Slow play is akin to the weather in that everyone talks about it, but nothing is ever done about it. Until, oddly, the final round of a PGA Tour Champions tournament on Sunday.
After completing play in the Dominion Energy Charity Classic, Corey Pavin was informed by PGA Tour Champions tournament official Michael Petch that he was being assessed a one-stroke penalty. Instead of shooting an even-par 72, he posted a one-over 73 and finished in a tie for 15th.
However, the penalty conceivably could have cost him more than a stroke. This was the first of the three-event Charles Schwab Cup playoffs, with those finishing in the top 54 in Schwab Cup points advancing to the Invesco QQQ Championship later this week at Sherwood Country Club in Thousand Oaks, Calif.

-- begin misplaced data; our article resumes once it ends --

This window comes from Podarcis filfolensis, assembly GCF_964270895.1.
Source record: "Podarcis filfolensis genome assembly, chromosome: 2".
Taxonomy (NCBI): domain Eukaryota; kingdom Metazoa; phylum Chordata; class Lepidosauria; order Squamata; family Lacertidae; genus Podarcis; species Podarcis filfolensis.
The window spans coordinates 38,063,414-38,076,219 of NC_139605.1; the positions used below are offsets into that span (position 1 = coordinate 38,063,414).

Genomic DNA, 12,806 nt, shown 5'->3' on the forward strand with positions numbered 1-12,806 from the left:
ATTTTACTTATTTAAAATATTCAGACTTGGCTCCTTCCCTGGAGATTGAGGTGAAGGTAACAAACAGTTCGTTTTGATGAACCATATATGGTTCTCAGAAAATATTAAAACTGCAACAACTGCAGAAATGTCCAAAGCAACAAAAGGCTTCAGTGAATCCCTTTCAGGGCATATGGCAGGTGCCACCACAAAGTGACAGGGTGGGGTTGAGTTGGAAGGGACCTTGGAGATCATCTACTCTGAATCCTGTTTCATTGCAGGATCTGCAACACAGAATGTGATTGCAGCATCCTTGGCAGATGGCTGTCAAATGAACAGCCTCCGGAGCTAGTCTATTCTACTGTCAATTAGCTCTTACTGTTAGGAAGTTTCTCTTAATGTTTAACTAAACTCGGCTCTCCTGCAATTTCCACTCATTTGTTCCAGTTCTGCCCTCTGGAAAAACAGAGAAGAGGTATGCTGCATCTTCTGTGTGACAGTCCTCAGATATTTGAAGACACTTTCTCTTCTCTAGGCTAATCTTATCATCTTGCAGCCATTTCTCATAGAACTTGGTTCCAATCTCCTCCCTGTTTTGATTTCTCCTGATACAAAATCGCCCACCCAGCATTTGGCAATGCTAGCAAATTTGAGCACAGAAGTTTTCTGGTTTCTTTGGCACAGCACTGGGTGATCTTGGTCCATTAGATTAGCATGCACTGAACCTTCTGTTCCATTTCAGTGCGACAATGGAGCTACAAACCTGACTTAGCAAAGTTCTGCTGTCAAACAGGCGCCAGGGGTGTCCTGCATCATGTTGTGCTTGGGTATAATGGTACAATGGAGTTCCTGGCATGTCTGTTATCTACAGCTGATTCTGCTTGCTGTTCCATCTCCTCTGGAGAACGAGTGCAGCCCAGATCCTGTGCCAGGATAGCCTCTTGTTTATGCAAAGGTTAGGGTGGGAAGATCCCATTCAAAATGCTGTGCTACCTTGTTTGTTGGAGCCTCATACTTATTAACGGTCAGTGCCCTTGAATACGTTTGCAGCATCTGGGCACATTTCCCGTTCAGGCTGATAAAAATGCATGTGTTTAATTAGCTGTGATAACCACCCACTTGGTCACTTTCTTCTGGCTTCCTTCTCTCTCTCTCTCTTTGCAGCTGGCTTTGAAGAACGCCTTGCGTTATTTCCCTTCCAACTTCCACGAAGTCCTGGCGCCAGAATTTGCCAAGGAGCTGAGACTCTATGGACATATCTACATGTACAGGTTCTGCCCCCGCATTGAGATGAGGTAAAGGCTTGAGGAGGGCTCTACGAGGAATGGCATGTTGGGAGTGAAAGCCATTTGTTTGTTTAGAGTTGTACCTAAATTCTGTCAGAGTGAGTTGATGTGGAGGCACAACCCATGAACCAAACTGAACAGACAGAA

Pavin was among those on the bubble in the Dominion Energy Charity Classic. He was fortunate in that he concluded the tournament 53rd in Schwab Cup points and will advance to the Invesco.
As for the slow-play penalty, Golf Channel’s Lanny Wadkins, one of the game’s quickest players in his day, is one of slow play’s harshest critics. He has been unafraid of calling out the senior tour's dominant player in recent years, Bernhard Langer, as he did earlier this year during the Mitsubishi Electric Championship when Langer was having a long conversation with his caddie on a par-3.
"There’s the hole, the tee, you’ve got the club, there’s no wind, you’ve got the yardage, OK, pull the trigger," Wadkins said on the telecast. "They’ve just had more conversation than I had with a caddie in an entire round.”
“Of all the things to happen with all the times,” he said on the telecast, "Cory Pavin, I have played, I can’t even count the number of rounds, I never thought Corey Pavin was a slow player. All the guys we know are slow players have never been penalized out here. Where has this been for the last 15 years?”